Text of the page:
6 & 7 & 8. Enter the name, address, and phone number of the successor agent.

9 & 10 & 11. Also known as a co-agent, enter the name, address, and phone number of the 2nd successor agent.

Step 5 – Grant Powers to Agent

12. The Principal must initial next to each power that they wish to give to their agent. As seen in the image example, do not use a check mark to grant powers.

Step 6 – Special Instructions

13. Use special instructions if you need to give specific details about a power. For example, if you give powers to two agents, you can state within the special instructions that they act in conjunction with each other on all matters.

Step 7 – Nominees

14, 15, & 16. Personal information of the person nominated to handle the principal’s estate if a court needs to appoint a conservator.

17, 18, & 19. Personal information of the nominee to handle the principal’s personal matters such as health.

Step 8 – Principal’s Signature

20. In section 20, enter the personal information of the principal including the Name, Date, Address, and Telephone Number. It’s better to wait to sign until in the presence of a Notary.

Step 9 – Agent’s Certification

21 & 22. Enter the State and County in which the agent resides. It does not have to be the same state and county in which the principal lives.

23. Enter the agent’s name. (Note: By completing this section, the agent is testifying under perjury that they are being given powers from the principal).

24. Enter the principal’s name.

25. Enter the current date in which this section was completed.

Step 10 – Agent’s Signature

26. Complete the document by filling in the agent’s personal information. If possible, wait until in the presence of a notary to sign the document.

Frequently Asked Questions

How long does a power of attorney last?

There are no set rules when determining the duration of a power of attorney. It can last for a specific set of time with the option of being conditional or it can have everlasting powers until the principal dies or becomes incapacitated. A power of attorney is a flexible document that can be customized to fit any type of situation or timetable.

How to revoke or take power of attorney away from someone?

Canceling a power of attorney is as simple as completing a Revocation Form and signing it in accordance with state laws. It’s equally important for the principal, after revoking, to inform all institutions including banks, hospitals, and any other third (3rd) parties that the agent is no longer able to act on their behalf.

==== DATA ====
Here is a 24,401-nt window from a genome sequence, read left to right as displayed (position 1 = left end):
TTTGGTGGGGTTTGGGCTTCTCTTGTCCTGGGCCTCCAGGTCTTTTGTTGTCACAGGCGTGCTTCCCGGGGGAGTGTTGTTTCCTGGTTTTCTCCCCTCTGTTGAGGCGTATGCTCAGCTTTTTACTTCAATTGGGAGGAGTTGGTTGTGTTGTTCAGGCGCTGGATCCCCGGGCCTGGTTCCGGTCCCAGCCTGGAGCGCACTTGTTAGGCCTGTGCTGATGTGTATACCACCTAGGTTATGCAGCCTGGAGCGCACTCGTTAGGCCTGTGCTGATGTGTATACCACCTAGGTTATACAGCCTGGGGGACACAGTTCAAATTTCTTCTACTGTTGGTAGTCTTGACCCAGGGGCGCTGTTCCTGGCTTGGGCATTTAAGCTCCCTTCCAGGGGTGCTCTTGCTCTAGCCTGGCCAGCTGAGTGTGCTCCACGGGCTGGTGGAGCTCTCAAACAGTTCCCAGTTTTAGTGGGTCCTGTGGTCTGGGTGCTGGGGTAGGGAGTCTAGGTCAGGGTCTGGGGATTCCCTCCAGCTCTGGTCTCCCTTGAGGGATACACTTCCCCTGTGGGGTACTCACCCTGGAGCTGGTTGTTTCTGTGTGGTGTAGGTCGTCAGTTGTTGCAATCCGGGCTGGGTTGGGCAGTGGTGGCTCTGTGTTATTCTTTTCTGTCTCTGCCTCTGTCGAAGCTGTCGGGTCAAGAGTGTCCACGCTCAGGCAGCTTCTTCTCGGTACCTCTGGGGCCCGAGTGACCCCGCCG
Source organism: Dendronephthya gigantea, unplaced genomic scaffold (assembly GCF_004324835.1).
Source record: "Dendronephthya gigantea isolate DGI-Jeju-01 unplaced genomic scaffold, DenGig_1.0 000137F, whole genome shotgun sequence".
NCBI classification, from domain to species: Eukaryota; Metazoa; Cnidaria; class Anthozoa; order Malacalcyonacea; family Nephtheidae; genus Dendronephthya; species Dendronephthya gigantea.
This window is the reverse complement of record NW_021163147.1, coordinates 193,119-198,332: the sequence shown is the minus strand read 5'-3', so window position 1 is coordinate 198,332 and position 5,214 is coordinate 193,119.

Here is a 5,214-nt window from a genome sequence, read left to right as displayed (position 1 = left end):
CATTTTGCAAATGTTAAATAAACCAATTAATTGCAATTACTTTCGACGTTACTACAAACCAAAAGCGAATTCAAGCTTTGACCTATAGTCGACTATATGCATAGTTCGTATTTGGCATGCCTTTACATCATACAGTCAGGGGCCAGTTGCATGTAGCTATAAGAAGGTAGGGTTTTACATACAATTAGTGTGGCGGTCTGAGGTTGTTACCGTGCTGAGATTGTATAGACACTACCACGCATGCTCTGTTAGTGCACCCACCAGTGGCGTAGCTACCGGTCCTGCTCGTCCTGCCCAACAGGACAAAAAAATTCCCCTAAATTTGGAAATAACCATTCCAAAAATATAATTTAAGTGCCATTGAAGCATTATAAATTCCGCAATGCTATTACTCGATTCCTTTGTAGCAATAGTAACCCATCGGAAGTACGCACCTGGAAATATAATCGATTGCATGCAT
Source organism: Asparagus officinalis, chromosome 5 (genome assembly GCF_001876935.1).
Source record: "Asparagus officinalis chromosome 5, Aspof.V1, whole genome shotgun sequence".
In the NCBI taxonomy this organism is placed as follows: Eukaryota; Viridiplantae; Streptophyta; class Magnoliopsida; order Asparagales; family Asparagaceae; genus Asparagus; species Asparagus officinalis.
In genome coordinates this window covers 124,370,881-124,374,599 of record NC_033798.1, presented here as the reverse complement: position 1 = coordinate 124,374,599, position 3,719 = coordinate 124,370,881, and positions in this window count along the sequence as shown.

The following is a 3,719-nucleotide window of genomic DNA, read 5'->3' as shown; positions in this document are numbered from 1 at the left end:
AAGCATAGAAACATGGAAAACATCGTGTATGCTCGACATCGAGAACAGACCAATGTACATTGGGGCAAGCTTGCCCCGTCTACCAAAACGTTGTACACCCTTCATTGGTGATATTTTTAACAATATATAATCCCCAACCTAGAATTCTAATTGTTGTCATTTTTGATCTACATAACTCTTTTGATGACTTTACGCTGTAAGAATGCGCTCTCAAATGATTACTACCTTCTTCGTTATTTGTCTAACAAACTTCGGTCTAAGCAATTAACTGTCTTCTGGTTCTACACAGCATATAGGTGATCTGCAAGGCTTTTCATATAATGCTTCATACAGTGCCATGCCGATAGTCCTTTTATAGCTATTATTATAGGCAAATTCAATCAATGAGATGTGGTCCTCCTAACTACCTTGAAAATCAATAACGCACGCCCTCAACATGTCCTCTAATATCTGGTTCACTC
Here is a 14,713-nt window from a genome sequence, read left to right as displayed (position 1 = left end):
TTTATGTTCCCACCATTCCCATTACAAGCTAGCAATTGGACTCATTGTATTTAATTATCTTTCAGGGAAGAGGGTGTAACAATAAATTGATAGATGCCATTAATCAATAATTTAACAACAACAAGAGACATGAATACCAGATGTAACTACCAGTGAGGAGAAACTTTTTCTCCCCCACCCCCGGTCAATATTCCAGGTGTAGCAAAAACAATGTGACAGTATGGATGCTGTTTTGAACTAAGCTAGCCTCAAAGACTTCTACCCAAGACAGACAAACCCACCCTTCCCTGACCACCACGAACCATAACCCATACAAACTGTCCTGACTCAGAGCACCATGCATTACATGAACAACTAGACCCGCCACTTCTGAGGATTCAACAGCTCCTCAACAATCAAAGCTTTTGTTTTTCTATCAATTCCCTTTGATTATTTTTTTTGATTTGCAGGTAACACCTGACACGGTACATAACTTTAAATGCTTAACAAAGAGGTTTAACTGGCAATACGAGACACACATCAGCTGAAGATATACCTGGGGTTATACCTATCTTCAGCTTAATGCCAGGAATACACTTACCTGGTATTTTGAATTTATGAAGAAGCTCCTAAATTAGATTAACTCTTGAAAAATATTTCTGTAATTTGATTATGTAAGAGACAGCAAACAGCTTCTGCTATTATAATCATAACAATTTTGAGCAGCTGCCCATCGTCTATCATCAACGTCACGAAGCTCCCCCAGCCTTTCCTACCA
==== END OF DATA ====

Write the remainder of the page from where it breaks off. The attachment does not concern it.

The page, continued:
Who can override a power of attorney?

The only person allowed to override a power of attorney is the creator, also known as the principal. To override a POA, the principal must revoke or create a new power of attorney to override the powers given to their agent. In the event of suspected abuse from an agent on an incapacitated principal, a court has the ability to override and strip the agent’s powers.

What does power of attorney mean?

Power of attorney is the act of allowing another person, known as the agent, to make decisions and perform tasks on your behalf.

Where can I get a power of attorney from?

A power of attorney can be obtained from a multitude of places:

Because POA forms are quite common, they are inexpensive and relatively easy to complete without the help of an attorney (although using one is recommended).

Can a power of attorney change a will?

No, an agent does not have the legal means to change a will, even with a power of attorney. Only the creator of a will has the power to change it.

Can a power of attorney be changed without consent?

If the principal is not incapacitated, only they can change the power of attorney. If the principal is incapacitated, neither the agent nor the principal can alter the power of attorney without written approval by a court.

Does a power of attorney need to be notarized?

Yes, the majority of states require a power of attorney form to be notarized. Regardless of state laws, a POA should be notarized like most other legal documents in order to strengthen the legality of the document.

In addition to notarization, many states also require POA documents to be signed by two (2) witnesses.

Can two siblings have power of attorney?

Yes, two siblings can both be an agent on their parent’s power of attorney. One sibling will be named the main agent while the other as the co-agent. Despite the title designations, a power of attorney, with special instructions, can require both siblings to act in accordance together when making decisions. Otherwise, the sibling named as the main agent will have direct powers while the sibling as the co-agent will serve as the backup agent.